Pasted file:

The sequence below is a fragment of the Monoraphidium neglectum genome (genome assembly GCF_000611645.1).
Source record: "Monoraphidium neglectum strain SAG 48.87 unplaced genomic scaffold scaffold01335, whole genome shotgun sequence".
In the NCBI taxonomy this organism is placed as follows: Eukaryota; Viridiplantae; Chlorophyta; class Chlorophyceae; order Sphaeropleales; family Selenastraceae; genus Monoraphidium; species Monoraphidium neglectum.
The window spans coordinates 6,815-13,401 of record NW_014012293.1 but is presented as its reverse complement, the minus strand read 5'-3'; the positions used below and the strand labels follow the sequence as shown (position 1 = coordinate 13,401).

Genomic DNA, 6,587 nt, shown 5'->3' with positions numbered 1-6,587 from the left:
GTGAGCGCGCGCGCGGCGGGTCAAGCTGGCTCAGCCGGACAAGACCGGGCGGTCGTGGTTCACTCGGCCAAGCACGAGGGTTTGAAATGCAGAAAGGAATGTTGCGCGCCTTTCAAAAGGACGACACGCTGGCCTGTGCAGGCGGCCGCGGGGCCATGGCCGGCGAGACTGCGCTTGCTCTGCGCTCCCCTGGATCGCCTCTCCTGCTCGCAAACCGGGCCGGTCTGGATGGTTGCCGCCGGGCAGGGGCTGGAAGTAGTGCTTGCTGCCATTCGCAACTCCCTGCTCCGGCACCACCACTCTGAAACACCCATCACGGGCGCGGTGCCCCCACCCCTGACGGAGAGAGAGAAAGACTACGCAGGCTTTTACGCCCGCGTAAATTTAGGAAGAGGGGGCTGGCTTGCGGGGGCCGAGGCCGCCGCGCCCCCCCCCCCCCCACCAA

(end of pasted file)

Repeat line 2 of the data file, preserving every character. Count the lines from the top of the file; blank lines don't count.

Source record: "Monoraphidium neglectum strain SAG 48.87 unplaced genomic scaffold scaffold01335, whole genome shotgun sequence".